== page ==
"Our Dear Lord in the Attic" church was built to serve persecuted Catholics.
The story of how the chapel came to be starts with Jan Hartman, a German Catholic living in Amsterdam during the Reformation.
During the 17th century, Hartman, like all Catholics, was prevented from exercising his faith in public following the rebellion of the majority-Protestant Low Countries, encompassing parts of modern-day Belgium and the Netherlands, against the Catholic king Philip II of Spain. This led to hostility towards Catholics in the Dutch capital. All Catholic churches were turned into Protestant ones, and many Catholics fled the city to pursue their religious freedom.
But instead of fleeing, Hartman came up with an innovative solution to continue practicing his faith. He brought the two properties on each side of his own home and turned the attic in one of them, at Number 40, Oudezijds Voorburgwal, right near the infamous red light district, into a secret Catholic church. Fellow Catholics could access the “schuilkerk” (literally “clandestine church”) through a spiral staircase hidden behind a fake door in the living room. They would often resort to code language to share news about Mass and other services. F or instance saying “I am going to the parrot” was a way to say that Mass was going to be celebrated.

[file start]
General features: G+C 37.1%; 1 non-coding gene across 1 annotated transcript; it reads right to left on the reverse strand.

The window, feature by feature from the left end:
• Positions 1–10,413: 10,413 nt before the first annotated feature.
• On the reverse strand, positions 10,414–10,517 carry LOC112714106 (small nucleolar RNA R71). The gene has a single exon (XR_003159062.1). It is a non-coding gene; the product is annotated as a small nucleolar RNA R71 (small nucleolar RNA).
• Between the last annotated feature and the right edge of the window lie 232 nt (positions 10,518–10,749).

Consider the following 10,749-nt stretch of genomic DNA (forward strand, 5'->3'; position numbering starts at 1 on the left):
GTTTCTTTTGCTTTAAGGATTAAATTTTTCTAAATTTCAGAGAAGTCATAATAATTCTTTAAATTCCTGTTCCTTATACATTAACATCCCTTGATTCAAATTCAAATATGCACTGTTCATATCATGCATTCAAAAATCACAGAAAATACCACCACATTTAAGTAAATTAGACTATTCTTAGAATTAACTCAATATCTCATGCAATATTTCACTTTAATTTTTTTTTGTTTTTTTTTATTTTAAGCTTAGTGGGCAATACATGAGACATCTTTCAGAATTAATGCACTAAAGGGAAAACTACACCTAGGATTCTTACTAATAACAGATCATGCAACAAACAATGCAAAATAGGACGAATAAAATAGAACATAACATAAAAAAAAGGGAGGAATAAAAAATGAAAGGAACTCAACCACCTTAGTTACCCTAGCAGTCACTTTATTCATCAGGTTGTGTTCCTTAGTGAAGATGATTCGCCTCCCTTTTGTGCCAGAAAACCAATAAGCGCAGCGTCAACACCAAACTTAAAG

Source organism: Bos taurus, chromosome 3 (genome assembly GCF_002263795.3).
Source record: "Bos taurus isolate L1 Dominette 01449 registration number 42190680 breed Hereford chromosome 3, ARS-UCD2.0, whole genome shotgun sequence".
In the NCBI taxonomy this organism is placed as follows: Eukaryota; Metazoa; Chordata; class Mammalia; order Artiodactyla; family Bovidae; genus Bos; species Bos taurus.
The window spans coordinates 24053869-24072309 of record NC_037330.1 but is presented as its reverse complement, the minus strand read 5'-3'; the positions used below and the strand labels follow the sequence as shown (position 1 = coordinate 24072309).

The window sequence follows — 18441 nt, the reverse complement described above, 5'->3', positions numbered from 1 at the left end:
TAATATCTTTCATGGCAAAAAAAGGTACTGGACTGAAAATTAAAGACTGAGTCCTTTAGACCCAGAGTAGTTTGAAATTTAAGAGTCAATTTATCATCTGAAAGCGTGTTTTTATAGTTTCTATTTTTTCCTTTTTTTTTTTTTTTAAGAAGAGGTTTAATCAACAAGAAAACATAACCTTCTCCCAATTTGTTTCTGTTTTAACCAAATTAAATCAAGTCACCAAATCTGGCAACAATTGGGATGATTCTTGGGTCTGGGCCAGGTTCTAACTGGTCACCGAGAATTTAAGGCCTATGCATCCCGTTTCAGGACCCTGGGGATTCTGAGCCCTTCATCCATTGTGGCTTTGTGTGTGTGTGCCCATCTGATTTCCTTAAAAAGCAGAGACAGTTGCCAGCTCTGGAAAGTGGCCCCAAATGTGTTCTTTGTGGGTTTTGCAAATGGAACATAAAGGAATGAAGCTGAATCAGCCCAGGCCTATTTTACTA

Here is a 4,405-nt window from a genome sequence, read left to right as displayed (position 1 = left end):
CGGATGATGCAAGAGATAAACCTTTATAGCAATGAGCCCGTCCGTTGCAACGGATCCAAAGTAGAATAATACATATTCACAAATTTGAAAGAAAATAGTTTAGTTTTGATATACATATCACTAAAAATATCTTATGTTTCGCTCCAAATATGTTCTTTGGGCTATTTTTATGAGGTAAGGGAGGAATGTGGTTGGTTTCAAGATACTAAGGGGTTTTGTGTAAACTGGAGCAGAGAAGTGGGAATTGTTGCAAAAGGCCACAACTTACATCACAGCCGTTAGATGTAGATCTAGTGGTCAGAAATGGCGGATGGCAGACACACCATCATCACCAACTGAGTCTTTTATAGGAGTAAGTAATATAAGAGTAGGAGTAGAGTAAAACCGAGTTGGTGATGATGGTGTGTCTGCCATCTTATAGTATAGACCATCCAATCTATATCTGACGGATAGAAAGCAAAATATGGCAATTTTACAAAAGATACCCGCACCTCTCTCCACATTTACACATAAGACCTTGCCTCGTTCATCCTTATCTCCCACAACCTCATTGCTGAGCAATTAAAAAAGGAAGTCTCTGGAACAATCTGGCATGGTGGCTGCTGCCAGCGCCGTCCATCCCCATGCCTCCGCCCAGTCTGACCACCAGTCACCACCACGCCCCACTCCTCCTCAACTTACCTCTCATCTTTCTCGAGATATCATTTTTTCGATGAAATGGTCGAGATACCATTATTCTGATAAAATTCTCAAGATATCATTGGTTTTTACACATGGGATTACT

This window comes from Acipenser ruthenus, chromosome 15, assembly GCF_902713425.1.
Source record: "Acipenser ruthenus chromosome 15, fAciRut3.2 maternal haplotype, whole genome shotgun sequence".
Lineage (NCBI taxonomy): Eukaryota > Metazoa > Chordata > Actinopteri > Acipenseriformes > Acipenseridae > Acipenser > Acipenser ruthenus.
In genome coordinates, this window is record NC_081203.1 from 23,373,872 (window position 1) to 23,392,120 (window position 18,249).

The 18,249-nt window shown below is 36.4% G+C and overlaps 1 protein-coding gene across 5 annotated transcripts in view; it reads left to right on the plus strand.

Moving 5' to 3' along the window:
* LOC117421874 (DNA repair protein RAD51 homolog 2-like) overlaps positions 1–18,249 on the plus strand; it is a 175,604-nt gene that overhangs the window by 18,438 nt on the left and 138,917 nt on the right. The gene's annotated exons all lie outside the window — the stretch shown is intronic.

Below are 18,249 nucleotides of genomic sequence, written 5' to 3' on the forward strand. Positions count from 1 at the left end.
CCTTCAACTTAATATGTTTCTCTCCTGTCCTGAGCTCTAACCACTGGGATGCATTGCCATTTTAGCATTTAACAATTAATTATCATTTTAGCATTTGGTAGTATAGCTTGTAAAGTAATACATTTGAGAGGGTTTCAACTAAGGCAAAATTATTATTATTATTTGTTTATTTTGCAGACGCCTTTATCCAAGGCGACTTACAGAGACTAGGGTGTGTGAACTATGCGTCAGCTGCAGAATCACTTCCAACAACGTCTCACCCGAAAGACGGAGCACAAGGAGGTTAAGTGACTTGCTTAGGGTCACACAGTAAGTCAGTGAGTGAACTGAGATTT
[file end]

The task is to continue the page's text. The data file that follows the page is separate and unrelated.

The narrow steps of the staircase led to the organ at the back of a two-story chapel, which featured a pull-out pulpit built into the wall on the left-hand side of the altar. As many as 150 people could be fitted into the chapel for Mass, making it a precious resource for the persecuted Catholic population of Reformation-era Amsterdam.
Today, it’s possible to visit the chapel, known as “Ons’ Lieve Heer op Solder” (literally, “Our Dear Lord in the Attic”), to admire its secrecy-design as well as the the original 17th-century decorations, including a painting of the Baptism of Christ by Jacob de Wit. The museum encompasses the whole house, including original 17th-century Dutch furniture on the remaining floors.
But the chapel is more than just a museum: Mass is still celebrated in the “clandestine church,” making it one of the oldest continually operating churches in Amsterdam.
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